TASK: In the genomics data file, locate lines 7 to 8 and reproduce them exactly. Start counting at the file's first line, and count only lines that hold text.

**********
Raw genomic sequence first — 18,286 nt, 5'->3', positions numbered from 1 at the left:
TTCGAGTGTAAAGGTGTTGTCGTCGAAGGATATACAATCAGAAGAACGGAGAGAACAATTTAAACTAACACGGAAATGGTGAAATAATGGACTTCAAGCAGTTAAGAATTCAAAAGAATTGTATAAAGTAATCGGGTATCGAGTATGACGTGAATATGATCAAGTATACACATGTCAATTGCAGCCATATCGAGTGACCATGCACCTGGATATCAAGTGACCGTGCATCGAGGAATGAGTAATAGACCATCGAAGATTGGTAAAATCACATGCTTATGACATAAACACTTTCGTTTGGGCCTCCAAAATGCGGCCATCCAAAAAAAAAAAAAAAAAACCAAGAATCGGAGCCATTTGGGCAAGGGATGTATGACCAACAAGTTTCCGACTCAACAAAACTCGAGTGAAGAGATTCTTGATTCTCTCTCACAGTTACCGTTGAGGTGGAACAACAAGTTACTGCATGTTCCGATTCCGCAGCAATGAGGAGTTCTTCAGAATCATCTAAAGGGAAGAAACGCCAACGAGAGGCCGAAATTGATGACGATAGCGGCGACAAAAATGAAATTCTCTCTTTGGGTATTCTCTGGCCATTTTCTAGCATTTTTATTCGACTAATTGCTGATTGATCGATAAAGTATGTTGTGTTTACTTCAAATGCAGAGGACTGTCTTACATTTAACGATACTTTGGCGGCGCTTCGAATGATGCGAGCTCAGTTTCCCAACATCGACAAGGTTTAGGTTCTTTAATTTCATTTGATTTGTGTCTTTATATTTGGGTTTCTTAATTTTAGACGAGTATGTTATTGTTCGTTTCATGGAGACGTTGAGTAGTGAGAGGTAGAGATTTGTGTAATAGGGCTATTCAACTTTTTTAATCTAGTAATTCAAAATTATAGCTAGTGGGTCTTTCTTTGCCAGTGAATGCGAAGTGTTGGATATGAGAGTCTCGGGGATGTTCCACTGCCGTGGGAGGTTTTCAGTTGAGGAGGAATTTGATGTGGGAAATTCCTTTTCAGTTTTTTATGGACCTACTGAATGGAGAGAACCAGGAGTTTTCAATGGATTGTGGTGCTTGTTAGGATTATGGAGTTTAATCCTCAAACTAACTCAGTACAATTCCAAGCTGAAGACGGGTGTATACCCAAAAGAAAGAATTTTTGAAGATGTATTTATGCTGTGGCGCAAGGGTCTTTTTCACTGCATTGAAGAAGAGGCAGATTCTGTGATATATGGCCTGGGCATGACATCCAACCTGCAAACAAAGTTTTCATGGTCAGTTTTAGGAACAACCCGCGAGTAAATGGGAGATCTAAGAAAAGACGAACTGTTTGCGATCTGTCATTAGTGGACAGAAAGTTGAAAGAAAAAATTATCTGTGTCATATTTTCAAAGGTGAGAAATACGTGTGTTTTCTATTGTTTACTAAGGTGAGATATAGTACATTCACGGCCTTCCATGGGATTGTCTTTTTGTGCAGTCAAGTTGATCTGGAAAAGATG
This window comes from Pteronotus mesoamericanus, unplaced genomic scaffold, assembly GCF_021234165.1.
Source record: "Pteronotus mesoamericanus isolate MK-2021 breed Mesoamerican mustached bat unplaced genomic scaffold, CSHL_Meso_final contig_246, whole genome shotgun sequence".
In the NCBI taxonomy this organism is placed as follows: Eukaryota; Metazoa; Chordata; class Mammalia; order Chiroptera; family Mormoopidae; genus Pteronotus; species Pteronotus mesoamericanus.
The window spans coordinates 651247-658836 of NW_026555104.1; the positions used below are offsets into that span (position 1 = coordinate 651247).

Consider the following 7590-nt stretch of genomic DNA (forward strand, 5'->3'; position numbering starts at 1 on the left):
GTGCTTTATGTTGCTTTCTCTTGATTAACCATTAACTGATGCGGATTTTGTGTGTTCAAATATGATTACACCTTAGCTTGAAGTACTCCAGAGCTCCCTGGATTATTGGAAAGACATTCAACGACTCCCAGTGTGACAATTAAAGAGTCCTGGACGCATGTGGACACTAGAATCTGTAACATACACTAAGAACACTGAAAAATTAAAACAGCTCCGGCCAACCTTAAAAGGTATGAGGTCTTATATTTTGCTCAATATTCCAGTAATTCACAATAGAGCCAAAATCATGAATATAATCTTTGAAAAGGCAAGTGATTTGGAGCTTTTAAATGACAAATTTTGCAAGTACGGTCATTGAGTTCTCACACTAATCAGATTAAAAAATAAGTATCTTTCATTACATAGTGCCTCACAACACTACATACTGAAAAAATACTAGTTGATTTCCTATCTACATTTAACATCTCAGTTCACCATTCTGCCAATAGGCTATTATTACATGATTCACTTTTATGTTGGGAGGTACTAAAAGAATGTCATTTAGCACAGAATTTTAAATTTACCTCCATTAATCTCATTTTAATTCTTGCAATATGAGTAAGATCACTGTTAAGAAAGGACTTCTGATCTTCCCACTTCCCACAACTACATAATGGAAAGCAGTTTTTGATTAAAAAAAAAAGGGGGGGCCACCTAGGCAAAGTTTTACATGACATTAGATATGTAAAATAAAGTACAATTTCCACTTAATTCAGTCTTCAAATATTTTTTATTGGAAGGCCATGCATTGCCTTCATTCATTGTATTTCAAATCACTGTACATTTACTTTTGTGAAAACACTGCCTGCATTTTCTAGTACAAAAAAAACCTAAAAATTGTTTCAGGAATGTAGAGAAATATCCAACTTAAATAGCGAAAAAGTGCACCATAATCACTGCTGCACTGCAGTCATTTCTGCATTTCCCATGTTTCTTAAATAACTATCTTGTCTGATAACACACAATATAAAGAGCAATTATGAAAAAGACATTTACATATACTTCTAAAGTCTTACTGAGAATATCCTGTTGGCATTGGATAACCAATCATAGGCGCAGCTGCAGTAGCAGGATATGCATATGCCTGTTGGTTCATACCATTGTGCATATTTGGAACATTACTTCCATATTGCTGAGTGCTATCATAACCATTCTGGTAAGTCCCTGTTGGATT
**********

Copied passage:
Consider the following 7590-nt stretch of genomic DNA (forward strand, 5'->3'; position numbering starts at 1 on the left):
GTGCTTTATGTTGCTTTCTCTTGATTAACCATTAACTGATGCGGATTTTGTGTGTTCAAATATGATTACACCTTAGCTTGAAGTACTCCAGAGCTCCCTGGATTATTGGAAAGACATTCAACGACTCCCAGTGTGACAATTAAAGAGTCCTGGACGCATGTGGACACTAGAATCTGTAACATACACTAAGAACACTGAAAAATTAAAACAGCTCCGGCCAACCTTAAAAGGTATGAGGTCTTATATTTTGCTCAATATTCCAGTAATTCACAATAGAGCCAAAATCATGAATATAATCTTTGAAAAGGCAAGTGATTTGGAGCTTTTAAATGACAAATTTTGCAAGTACGGTCATTGAGTTCTCACACTAATCAGATTAAAAAATAAGTATCTTTCATTACATAGTGCCTCACAACACTACATACTGAAAAAATACTAGTTGATTTCCTATCTACATTTAACATCTCAGTTCACCATTCTGCCAATAGGCTATTATTACATGATTCACTTTTATGTTGGGAGGTACTAAAAGAATGTCATTTAGCACAGAATTTTAAATTTACCTCCATTAATCTCATTTTAATTCTTGCAATATGAGTAAGATCACTGTTAAGAAAGGACTTCTGATCTTCCCACTTCCCACAACTACATAATGGAAAGCAGTTTTTGATTAAAAAAAAAAGGGGGGGCCACCTAGGCAAAGTTTTACATGACATTAGATATGTAAAATAAAGTACAATTTCCACTTAATTCAGTCTTCAAATATTTTTTATTGGAAGGCCATGCATTGCCTTCATTCATTGTATTTCAAATCACTGTACATTTACTTTTGTGAAAACACTGCCTGCATTTTCTAGTACAAAAAAAACCTAAAAATTGTTTCAGGAATGTAGAGAAATATCCAACTTAAATAGCGAAAAAGTGCACCATAATCACTGCTGCACTGCAGTCATTTCTGCATTTCCCATGTTTCTTAAATAACTATCTTGTCTGATAACACACAATATAAAGAGCAATTATGAAAAAGACATTTACATATACTTCTAAAGTCTTACTGAGAATATCCTGTTGGCATTGGATAACCAATCATAGGCGCAGCTGCAGTAGCAGGATATGCATATGCCTGTTGGTTCATACCATTGTGCATATTTGGAACATTACTTCCATATTGCTGAGTGCTATCATAACCATTCTGGTAAGTCCCTGTTGGATT